Last week, I talked about leading from in front —that vestigial assumption about leadership that comes to us from the industrial economy. Leading from in front assumes that leadership and management are synonyms, that what characterizes good leaders is an ability to have good ideas, and then get other people to help realize those ideas faster and cheaper than anyone else.
I argued that in a connection economy—preoccupied as it is not with mass-production, but with creating for smaller, more localized markets—the form of leadership necessary is leading from behind. Leading from behind, I suggested, attempts to liberate the creativity in others, providing permission and resources so that others can produce interesting things.
Today, I want to talk about something I consider a simulacrum of leadership, one that, without care, might be mistaken for leading from behind—but most certainly is not.
I knew a minister once whose default leadership style wasn’t leading from in front. It wasn’t even leading from behind. He followed from in front.
He refused to do anything until he was certain that the whole congregation was behind him. Of course, he called it “consensus building.”
The truth of it was that he found new ideas vaguely threatening, always afraid that any action might blow up in his face.
He tended to mistake polling with deliberation over the benefits of a new initiative.
His ability to read the direction of the prevailing winds got more and more refined. He had an amazingly well honed aversion to risk—which I find bewildering in any person who claims to follow Jesus (you know, the guy who made his living rushing face first into the headwinds of public opinion).
But not only is that kind of constant temperature-taking a failure of courageous leadership, it’s exhausting. Trying to stay ahead of what conventional wisdom suggests you should believe—especially because conventional wisdom has such a slippery way of changing—will leave you* breathless, and everyone else confused.
Now, you might be asking, “How is what you’re describing different from leading from behind?”
Leading from behind empowers people by taking their ideas and vision seriously. Following from in front disempowers people by taking their ideas and vision … and claiming them as your own.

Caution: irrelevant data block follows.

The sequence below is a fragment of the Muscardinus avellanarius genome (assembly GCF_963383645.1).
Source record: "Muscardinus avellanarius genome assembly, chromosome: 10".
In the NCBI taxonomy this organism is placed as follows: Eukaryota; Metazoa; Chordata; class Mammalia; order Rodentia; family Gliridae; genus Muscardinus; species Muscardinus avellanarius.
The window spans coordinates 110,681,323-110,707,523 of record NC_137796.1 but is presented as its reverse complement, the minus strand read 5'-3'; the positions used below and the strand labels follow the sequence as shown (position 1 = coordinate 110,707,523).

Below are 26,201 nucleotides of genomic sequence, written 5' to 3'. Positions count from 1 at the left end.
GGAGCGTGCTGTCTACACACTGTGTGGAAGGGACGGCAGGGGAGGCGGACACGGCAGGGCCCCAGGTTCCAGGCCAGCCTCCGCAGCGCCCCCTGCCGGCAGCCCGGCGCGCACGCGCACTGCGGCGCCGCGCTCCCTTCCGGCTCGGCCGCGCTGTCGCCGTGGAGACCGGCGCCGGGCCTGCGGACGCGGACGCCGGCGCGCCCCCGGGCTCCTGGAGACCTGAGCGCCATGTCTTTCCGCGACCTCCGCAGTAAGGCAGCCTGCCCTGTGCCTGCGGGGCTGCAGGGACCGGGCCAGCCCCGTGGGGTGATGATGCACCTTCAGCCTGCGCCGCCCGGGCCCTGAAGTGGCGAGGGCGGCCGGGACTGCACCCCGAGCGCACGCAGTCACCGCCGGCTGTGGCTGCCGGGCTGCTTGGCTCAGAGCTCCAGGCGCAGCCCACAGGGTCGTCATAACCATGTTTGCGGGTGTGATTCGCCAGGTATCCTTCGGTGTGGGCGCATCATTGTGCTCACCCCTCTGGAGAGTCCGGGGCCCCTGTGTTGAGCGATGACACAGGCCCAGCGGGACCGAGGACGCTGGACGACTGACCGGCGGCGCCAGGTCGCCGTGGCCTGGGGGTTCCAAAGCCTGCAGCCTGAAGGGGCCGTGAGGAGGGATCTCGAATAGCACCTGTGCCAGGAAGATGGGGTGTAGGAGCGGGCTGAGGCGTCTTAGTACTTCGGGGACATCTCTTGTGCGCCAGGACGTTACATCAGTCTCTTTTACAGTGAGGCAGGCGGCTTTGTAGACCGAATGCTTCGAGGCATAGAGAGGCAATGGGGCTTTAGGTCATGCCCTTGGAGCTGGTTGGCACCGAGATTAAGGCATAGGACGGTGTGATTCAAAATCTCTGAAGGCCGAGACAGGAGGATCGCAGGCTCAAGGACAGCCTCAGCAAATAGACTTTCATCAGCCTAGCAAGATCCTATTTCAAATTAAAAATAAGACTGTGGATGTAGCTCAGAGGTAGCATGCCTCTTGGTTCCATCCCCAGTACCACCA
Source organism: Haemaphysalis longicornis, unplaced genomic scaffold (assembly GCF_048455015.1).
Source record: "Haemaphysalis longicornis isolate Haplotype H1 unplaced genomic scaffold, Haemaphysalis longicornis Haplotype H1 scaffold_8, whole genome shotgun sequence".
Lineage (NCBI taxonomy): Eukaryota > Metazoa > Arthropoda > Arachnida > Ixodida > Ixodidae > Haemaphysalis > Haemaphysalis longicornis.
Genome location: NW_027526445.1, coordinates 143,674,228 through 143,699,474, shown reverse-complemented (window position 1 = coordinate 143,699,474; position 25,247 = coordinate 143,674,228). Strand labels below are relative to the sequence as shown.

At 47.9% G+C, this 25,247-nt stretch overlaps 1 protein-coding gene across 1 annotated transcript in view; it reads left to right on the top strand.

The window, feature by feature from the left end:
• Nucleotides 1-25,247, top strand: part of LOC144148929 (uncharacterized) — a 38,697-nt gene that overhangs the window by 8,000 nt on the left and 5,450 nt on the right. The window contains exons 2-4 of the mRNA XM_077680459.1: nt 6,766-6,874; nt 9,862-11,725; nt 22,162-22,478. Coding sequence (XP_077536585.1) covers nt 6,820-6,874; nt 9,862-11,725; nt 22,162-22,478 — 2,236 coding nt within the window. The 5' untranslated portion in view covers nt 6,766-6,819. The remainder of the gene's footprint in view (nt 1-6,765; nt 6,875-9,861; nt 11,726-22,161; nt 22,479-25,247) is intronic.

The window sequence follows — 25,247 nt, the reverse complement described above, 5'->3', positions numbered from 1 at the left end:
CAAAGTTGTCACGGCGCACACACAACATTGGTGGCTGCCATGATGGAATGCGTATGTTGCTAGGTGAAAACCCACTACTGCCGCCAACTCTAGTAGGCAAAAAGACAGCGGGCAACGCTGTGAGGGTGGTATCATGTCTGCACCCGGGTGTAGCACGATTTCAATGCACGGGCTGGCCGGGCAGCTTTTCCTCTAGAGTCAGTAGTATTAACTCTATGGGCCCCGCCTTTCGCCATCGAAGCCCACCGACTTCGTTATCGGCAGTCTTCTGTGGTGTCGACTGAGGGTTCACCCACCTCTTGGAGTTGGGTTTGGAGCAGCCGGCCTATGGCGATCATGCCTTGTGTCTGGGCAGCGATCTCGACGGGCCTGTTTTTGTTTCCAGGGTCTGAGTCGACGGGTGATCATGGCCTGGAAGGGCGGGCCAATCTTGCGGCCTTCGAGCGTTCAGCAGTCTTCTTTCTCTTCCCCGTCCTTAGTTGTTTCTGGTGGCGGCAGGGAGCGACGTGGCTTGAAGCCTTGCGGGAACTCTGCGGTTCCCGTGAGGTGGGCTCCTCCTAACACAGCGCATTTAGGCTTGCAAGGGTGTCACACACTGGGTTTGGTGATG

Following from in front isn’t discerning which ideas are good, what vision makes sense. It’s the fear that you can’t tell which ideas are worth pursuing; so you chase whatever seems popular.
Following from in front doesn’t mean you trust others; it means you don’t trust yourself.
Indeed, leading from behind invites the creativity of others—not out of fear that you can produce nothing yourself, but out of a sense of selflessness, a sense that other people also have wonderful things to offer. And the job of a leader isn’t to make herself look smart, but to help set others free to become who they have it within themselves at their best to be.
Leading from behind is generous. It values the contributions of others.
Following from behind is selfish. It values the reputation of the leader.
The obsession with what others think that drives those who follow from in front stems from a fear of failure.
Fear of failure is crippling to a leader. It means you’ll never do anything interesting, except by accident.
Failure is a good leader’s friend. Viewed properly, failure offers key information.
Failure doesn’t kill the process of discovery; it refines that process, helping to focus the range of possibilities.
It’s important to point out that being unafraid of failure isn’t the same thing as recklessness. Good leaders don’t set out to fail. Neither do they do the first thing that comes to mind. Leading fearlessly still requires the same kind of thought and planning up front; it just refuses to be paralyzed into doing nothing by the prospect of falling flat.
Failure is a necessary part of success. Doing something remarkable almost always requires a series of setbacks and missteps before getting it right.
If you want to succeed, you need to make peace with failure. Following from in front is threatened by failure, because decision-making appears to reside with the leader (who already has too tight a hold on his reputation)—which we’ve said already is a dicey illusion to maintain.
Leading from behind, on the other hand, can handle failure with a lighter touch because everyone knows that the way forward is always a communal effort, and never the work of a single person.